Saturday, August 17, 2013

Coffeeshop Writers' Group - My poems: The Unhurried - I Watch for Meteor Showers on the Back Porch

 I always enjoy chatting with our writers before we get down to business.

We discussed pens. Each one had their favorite. I tested them all out and still like my
Black Bic best of all.

Beatriz wrote one of her fascinating pollinator essays. She gets 2,000 "hits" on her pollinator blog. Today's essay was about the bumble bee and all its imitators. There is one rapacious fly who grabs tasty insects on the fly.

We also discussed carpenter bees who drill perfectly round holes in wood. My colony appeared about five years ago, below my front window. I had no idea they were there until I heard buzzing within my living room walls.

Only the female has the stinger.

Beatriz told an awful story about hummingbirds being eaten by a preying mantis. 

Scott and I each have a hummingbird feeder. The little birds made dozens of appearances today.

The mantis, holding stock-still, suddenly pounces with her serrated arms which pin down the bird so it can't escape. Somehow it gets et, after, ugh, the feathers are pulled off.

Lord have mercy!
Here's Allan sipping his coffee.
 This photo is titled:  Allan with Folded Hands

Allan read two poems: "The Perfect Poem" and "Legacy."

"Legacy" was about the effect of wars on us - we have war heroes, statues, parades, cemeteries, so "Let us be thankful for war and carnage."
Laffin' Carly was dressed in party finery, as she and hubby will attend a party tonite. She wondered what our group would think about her short story "Nails," which she put in the 'bottom drawer' for a few months.

Carly read an obit about a roofer called "Nails" and fashioned a short story around it. I think she was really surprised when I said, "Carly, this is really really good."

Scenes take place in a brownstone mansion where "Nails" fell off a roof and in the waiting room of Abington hospital. Altho it's a complete short story with a fitting conclusion, she may expand it into a novella.
Linda shared a rewrite of Chapter Four of "A Time for Love." Each time it gets better. As Carly said, you got me to like science-fiction, even tho I don't read science-fiction.

Yeah, said Linda, I want it for the general reader.

This general reader is currently reading....

Rings of Saturn by W G Sebald for my library reading group - his odyssey across the UK
The Examined Life by psychoanalyst George Grosz - great stories about very difficult patients
The Charm School by Nelson deMille
and six months of New Yorkers

Last nite I watched "Ferris Buehler's Day Off." And enjoyed it once again. It's a happy, funny movie. The house where Ferris lives is humongous. It's movies with rich people in them that give people the idea we've gotta live in huge houses.


The Perseids I have missed
there was no cloud cover
I simply forgot and was in bed
with a thriller
locked in a POW camp in a forest
in Russia

Every day in August
we’re given a second chance
I stand on my back porch
in the darkness
the hornets are gestating in their nest
in the corner
I am their caretaker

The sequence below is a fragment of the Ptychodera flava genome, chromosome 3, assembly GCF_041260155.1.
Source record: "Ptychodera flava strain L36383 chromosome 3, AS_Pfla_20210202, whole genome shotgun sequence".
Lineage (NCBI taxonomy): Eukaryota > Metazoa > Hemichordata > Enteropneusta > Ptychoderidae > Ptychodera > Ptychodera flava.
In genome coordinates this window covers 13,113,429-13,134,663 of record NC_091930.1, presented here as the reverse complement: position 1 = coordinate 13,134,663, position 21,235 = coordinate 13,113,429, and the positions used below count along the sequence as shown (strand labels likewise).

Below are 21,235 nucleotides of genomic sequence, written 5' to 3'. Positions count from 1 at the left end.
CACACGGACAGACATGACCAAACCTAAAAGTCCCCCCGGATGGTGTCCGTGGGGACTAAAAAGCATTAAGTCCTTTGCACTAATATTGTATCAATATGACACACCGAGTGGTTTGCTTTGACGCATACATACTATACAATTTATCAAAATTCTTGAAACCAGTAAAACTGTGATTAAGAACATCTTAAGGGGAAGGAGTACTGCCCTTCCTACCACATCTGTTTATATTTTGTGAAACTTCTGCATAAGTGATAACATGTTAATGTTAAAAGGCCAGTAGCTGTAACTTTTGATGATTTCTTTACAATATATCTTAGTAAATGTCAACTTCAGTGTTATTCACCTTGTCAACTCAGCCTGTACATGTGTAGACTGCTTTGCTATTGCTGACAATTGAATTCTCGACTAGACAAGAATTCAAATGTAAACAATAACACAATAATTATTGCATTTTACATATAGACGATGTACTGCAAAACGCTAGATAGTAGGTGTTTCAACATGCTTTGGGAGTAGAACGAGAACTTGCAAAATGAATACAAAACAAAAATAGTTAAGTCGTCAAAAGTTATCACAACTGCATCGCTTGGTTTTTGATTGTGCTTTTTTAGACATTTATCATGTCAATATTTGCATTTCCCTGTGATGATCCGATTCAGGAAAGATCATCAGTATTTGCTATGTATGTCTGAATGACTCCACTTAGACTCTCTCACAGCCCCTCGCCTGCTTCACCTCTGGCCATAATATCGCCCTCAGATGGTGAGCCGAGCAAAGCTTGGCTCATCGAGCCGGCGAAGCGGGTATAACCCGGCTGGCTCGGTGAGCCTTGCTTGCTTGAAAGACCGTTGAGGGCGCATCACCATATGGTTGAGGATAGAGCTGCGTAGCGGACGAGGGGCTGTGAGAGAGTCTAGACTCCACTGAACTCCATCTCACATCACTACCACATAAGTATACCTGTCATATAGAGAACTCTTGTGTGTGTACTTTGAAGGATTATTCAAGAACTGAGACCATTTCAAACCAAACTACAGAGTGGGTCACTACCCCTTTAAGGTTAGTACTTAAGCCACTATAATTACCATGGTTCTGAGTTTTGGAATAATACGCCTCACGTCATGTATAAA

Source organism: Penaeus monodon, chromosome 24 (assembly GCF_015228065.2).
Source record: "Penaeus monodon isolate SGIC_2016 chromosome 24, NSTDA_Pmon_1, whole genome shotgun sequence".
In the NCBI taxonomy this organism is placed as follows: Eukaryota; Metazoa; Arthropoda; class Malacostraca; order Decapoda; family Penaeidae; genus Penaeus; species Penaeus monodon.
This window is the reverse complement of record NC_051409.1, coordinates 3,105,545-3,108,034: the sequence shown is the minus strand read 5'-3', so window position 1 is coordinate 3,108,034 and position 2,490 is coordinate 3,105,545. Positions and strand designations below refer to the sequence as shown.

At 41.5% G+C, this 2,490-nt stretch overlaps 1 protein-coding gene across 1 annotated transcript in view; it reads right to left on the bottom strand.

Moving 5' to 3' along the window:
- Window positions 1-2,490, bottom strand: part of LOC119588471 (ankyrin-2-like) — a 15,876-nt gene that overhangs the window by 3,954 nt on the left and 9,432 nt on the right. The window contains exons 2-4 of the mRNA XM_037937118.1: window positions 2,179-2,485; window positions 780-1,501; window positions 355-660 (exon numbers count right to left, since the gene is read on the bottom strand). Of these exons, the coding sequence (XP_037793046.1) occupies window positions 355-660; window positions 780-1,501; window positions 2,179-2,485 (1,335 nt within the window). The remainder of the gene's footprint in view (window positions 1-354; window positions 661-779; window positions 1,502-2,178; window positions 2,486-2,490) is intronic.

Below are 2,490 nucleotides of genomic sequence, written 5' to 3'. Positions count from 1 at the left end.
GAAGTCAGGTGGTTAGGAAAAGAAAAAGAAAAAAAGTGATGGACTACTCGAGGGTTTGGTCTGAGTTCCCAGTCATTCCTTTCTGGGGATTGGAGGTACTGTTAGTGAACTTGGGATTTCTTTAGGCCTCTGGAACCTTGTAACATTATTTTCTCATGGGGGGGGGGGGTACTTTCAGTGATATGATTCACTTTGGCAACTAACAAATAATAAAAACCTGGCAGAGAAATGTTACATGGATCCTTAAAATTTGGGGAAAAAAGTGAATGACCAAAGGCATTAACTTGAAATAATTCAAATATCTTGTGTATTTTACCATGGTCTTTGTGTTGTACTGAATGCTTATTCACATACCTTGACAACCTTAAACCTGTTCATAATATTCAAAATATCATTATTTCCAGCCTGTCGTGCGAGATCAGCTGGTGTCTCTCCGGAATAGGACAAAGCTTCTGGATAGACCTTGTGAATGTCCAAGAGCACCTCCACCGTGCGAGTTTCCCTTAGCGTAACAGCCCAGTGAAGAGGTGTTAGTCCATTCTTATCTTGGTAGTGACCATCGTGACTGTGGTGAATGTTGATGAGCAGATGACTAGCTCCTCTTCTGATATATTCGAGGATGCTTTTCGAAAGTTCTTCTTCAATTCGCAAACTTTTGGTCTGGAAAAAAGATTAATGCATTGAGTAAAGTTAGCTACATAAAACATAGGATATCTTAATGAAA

as their fetuses form
beneath a cotton-soft quilt

Gazing upward I see something
moving across the sky
it flashes
on and off
on and off
tiny as a poppy seed

A plane or a spy satellite
is not my second chance in August
Defeated, I sit on the stair
and glance at the whiteness
of my arms
my legs
as the moon rises over the house next door
my silver maple
almost a goner from the hurricane
has been resurrected
she smiles at me with a
shake of her leaves, black in the night,
but heard.

The cicadas are loud as the
Philadelphia Orchestra
playing the Ninth
I listen in darkness
in my nightgown
all alone
a small figure
created for what purpose
six billion years ago?  

My hornet's nest. See the white-cotton batting? It's actually produced by the hornet itself.

We are not like hornets. Our bodies produce nothing like nesting material or spider web material.

The last silver maple in my back yard. Note tiny occupied birdhouse near tree trunk and bird bath.


The universe expands
with the pace of a marathon runner
we too feel the pull of Hurry
“faster faster” demands our planet
our government
our businesses
our fashion designers
creating next year’s fashion trends
oh, the blousy sleeves,
the loose-fitting grey trousers
that swoosh when you walk

This is the world I was born into.
The world of hurry.
Now I revolt.
Do the poppies hurry?
The petunias or chrysanthemum?
The flowers, flowing from the
gift of the sun,
take their time.
Does the baby in the womb hurry?
The soft grass upon which I lay
to watch for meteor showers in August?

“Change your life!” cried the poet
I have!
I promise!
I’m as obedient
as the Chinese woman with bound feet

When I water the purple verbena
I listen as she gulps in her sustenance
When I drink my Earl Grey
the sweet taste warms the globe of my mouth
Everything we do must be meaningful
Everything we do must count
If I may dare to instruct you:
Read good poetry
Remember the tomb.

I picked up Allan from his home at Moreland Towers. The back is beautiful. You can barely see on the right, the tall, striking pink cleomes. When I was 10, I planted them from seed and they grew next to our jalousied back porch in Shaker Heights.

The part in my poem about the hornets reminded Carly about her then-two-yo son getting a painful hornet bite.
Look, Allan, you've got a corn stalk growing in your back yard.

Why do people insist on putting out the American flag?

Theories, anyone?

I think it all stemmed from 9/11, when the world got worse, and people began hating in earnest.

After the Writer's Group, I drove to Mom's, where I gave her back the book I got for her 91st - Love, Laugh and Eat, by an Australian physician.

Pretty darn awful.

She told me to watch a Dr. Nubb (?) on Channel 12. Arthritis advice.

1 comment:

  1. Hi Ruth, et al. My poem "Legacy" is online at